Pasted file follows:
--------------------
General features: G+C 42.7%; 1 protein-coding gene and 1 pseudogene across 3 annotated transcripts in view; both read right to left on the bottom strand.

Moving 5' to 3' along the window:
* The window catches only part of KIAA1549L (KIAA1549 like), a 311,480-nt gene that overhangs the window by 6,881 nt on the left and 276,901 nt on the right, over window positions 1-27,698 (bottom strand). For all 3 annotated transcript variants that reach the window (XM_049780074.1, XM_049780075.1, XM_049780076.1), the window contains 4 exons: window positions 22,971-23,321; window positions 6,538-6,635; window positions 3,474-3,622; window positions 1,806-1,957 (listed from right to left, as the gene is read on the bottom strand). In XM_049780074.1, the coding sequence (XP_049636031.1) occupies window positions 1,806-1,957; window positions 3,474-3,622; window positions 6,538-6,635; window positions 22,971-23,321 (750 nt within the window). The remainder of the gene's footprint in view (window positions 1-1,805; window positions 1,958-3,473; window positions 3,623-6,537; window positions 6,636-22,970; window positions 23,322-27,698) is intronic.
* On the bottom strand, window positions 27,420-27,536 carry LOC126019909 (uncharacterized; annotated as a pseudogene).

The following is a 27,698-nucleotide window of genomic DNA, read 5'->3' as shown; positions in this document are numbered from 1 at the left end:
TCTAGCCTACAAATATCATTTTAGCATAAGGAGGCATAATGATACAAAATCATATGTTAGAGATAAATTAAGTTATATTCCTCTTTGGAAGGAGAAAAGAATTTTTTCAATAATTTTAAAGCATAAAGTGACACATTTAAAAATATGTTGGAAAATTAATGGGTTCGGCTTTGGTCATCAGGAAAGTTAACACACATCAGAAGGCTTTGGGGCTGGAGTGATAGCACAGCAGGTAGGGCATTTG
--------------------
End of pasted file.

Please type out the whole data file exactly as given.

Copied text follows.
General features: G+C 42.7%; 1 protein-coding gene and 1 pseudogene across 3 annotated transcripts in view; both read right to left on the bottom strand.

Moving 5' to 3' along the window:
* The window catches only part of KIAA1549L (KIAA1549 like), a 311,480-nt gene that overhangs the window by 6,881 nt on the left and 276,901 nt on the right, over window positions 1-27,698 (bottom strand). For all 3 annotated transcript variants that reach the window (XM_049780074.1, XM_049780075.1, XM_049780076.1), the window contains 4 exons: window positions 22,971-23,321; window positions 6,538-6,635; window positions 3,474-3,622; window positions 1,806-1,957 (listed from right to left, as the gene is read on the bottom strand). In XM_049780074.1, the coding sequence (XP_049636031.1) occupies window positions 1,806-1,957; window positions 3,474-3,622; window positions 6,538-6,635; window positions 22,971-23,321 (750 nt within the window). The remainder of the gene's footprint in view (window positions 1-1,805; window positions 1,958-3,473; window positions 3,623-6,537; window positions 6,636-22,970; window positions 23,322-27,698) is intronic.
* On the bottom strand, window positions 27,420-27,536 carry LOC126019909 (uncharacterized; annotated as a pseudogene).

The following is a 27,698-nucleotide window of genomic DNA, read 5'->3' as shown; positions in this document are numbered from 1 at the left end:
TCTAGCCTACAAATATCATTTTAGCATAAGGAGGCATAATGATACAAAATCATATGTTAGAGATAAATTAAGTTATATTCCTCTTTGGAAGGAGAAAAGAATTTTTTCAATAATTTTAAAGCATAAAGTGACACATTTAAAAATATGTTGGAAAATTAATGGGTTCGGCTTTGGTCATCAGGAAAGTTAACACACATCAGAAGGCTTTGGGGCTGGAGTGATAGCACAGCAGGTAGGGCATTTG